and this

    Code:
    # proc            /proc           proc    nodev,noexec,nosuid 0       0
    /dev/sda2 	/ 		ext2 	nodev,nosuid 	    0 	    2
    no file check - no OS

    and this:

    Code:
    proc            /proc           proc    nodev,noexec,nosuid 0       0
    /dev/sda2 	/ 		ext2 	nodev,nosuid 	    0 	    2
    "could not update ICE authority"
    "gconf-sanity-check-2 problem with configuration server status 256"
    "could not create desktop /home/administrator/.nautilus"

    recreated administrator folders on root

    booted live USB, copied files from /home/administrator to root

    no difference

    I've got a /home folder on the main partition

    and

    /home/administrator on newhome

    It's not reading, getting the right permissions, finding the correct files / folders on load.

    Do I need to chmod folders on newhome? If so, with what permissions?

    What SHOULD be the appropriate settings in /etc/fstab?

    What tests can I run to help you help me?

    Thanx

  9. #8
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    To let you know I am not a long time linux user and do make errors.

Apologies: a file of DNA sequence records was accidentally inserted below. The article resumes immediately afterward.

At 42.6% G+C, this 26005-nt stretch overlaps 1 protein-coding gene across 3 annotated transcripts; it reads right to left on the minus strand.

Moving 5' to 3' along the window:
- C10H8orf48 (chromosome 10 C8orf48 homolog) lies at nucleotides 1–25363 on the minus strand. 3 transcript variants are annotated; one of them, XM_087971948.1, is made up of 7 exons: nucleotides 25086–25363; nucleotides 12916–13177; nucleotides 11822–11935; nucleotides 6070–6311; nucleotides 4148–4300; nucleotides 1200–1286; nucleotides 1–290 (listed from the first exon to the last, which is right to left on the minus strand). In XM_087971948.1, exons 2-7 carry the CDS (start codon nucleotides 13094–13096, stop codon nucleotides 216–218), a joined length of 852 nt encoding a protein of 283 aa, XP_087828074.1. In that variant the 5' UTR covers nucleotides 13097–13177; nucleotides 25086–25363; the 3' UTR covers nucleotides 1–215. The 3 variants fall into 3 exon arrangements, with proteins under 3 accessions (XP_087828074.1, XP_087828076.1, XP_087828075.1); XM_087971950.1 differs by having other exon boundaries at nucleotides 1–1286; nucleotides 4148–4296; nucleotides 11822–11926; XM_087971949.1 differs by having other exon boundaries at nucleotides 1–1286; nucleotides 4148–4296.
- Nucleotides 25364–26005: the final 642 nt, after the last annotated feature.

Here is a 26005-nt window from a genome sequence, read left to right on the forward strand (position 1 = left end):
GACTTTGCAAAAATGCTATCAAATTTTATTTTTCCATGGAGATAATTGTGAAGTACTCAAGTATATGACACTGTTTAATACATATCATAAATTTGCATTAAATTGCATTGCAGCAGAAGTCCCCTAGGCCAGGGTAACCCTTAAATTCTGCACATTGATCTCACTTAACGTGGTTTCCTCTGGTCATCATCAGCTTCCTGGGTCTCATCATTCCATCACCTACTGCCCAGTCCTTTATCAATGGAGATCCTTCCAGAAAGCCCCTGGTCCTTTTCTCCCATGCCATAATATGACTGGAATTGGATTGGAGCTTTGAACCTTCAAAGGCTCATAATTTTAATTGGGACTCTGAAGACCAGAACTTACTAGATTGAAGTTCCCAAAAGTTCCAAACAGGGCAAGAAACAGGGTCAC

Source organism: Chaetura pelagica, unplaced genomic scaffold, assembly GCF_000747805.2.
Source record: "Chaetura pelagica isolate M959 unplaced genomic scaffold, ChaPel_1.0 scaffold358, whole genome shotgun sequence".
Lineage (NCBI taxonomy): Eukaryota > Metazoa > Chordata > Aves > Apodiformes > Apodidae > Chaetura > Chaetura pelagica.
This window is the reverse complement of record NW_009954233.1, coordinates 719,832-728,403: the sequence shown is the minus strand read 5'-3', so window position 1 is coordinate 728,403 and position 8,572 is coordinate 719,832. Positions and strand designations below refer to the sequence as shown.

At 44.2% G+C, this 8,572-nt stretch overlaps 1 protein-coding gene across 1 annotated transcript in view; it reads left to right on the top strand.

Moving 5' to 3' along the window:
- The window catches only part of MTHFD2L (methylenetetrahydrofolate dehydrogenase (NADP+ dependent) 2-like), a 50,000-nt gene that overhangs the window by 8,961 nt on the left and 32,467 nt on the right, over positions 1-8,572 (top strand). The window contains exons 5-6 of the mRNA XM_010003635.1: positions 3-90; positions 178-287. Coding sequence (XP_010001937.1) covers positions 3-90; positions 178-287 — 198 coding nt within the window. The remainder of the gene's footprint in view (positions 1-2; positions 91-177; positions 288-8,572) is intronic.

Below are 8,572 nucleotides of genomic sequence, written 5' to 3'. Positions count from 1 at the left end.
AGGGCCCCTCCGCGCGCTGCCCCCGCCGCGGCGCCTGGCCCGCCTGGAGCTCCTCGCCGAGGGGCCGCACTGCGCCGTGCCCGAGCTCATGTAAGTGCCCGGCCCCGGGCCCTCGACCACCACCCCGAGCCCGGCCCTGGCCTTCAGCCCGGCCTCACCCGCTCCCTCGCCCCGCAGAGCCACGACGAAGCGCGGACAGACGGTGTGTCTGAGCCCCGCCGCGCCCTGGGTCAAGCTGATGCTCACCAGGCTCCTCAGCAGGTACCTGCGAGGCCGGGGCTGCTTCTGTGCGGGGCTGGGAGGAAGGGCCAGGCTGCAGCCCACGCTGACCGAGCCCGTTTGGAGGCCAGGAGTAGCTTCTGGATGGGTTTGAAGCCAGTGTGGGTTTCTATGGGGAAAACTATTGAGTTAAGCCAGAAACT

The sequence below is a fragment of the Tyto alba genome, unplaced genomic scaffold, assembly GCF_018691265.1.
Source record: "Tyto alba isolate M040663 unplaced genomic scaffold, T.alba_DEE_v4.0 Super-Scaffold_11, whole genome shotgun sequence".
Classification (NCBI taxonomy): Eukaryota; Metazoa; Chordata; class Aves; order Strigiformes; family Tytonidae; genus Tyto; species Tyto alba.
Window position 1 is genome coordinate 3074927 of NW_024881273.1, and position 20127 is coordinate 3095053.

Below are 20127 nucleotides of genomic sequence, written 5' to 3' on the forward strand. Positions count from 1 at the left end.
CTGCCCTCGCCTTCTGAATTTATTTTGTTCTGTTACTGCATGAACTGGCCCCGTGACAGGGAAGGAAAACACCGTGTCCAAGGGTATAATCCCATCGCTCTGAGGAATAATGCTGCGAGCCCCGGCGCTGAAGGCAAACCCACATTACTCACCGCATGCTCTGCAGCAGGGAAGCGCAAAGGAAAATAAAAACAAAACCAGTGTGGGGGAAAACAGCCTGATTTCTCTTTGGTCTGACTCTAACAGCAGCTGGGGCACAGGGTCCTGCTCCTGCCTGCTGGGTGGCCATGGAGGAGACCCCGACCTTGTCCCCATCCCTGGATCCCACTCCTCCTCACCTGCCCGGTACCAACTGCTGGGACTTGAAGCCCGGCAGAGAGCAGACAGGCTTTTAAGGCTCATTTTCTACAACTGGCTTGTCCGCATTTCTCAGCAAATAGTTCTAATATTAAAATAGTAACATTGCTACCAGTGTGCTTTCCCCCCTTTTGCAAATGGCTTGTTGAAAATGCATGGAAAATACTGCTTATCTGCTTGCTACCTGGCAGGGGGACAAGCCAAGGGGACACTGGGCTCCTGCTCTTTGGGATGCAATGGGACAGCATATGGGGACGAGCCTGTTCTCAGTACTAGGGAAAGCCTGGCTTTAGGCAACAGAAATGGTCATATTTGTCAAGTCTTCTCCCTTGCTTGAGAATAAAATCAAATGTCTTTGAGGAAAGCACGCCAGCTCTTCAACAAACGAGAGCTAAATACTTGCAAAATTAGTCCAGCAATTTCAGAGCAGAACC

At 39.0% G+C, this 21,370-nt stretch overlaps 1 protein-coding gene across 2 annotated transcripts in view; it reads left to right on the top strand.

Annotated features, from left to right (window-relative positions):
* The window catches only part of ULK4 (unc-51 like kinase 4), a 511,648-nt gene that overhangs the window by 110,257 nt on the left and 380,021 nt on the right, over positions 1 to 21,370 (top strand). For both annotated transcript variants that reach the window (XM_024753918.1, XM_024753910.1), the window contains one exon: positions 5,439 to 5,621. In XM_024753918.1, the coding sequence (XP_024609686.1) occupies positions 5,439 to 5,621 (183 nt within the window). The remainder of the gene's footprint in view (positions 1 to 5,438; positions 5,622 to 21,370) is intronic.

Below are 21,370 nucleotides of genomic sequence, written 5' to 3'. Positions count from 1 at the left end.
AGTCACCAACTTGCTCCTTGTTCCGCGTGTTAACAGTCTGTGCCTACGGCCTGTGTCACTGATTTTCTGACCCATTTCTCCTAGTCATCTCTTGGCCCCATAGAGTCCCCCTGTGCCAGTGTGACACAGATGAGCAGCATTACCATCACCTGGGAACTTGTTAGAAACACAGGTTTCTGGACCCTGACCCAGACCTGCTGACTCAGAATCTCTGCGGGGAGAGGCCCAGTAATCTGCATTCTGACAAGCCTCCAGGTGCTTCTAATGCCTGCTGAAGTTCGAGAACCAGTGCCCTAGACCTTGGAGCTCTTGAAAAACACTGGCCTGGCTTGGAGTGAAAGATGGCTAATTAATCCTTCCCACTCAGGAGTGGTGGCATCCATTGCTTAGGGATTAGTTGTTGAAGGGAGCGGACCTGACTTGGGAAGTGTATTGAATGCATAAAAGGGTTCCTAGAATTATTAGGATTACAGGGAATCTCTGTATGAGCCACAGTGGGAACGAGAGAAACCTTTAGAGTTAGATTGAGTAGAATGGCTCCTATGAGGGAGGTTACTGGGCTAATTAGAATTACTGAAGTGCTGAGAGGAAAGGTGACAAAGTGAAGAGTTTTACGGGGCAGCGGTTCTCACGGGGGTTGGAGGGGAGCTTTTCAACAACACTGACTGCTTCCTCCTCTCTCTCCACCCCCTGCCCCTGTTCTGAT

Is this the How-To you used?..
    Move /home to itís own partition Ubuntu Blog

    Have never used 'cpio' and can not make any commant on it usage.

    {I have used (from a live cd) 'cp -a /media/sda1/home/* /media/sda8/'
    Then edited fstab to point /home to sda8. Did not remove the original /home files as they will not be seen once booted, from a live cd they will be seen}

    I've got a /home folder on the main partition
    and
    /home/administrator on newhome
    Rename /home/adminitrator to /1home/administrator.
    sda2/administrator should be mounting on /home when booted, so it will then be seen as /home/administrator. two /home/adminstrator folders will be bad.

    You are using a live cd , sda2 should have /administrator/ with file in it, not /home/administrator/.

    If you look at /old_home, does it have one folder names /administrator ?

    If you look at sda2/adminitrator and /old_home/adminitrator, they both look the same ?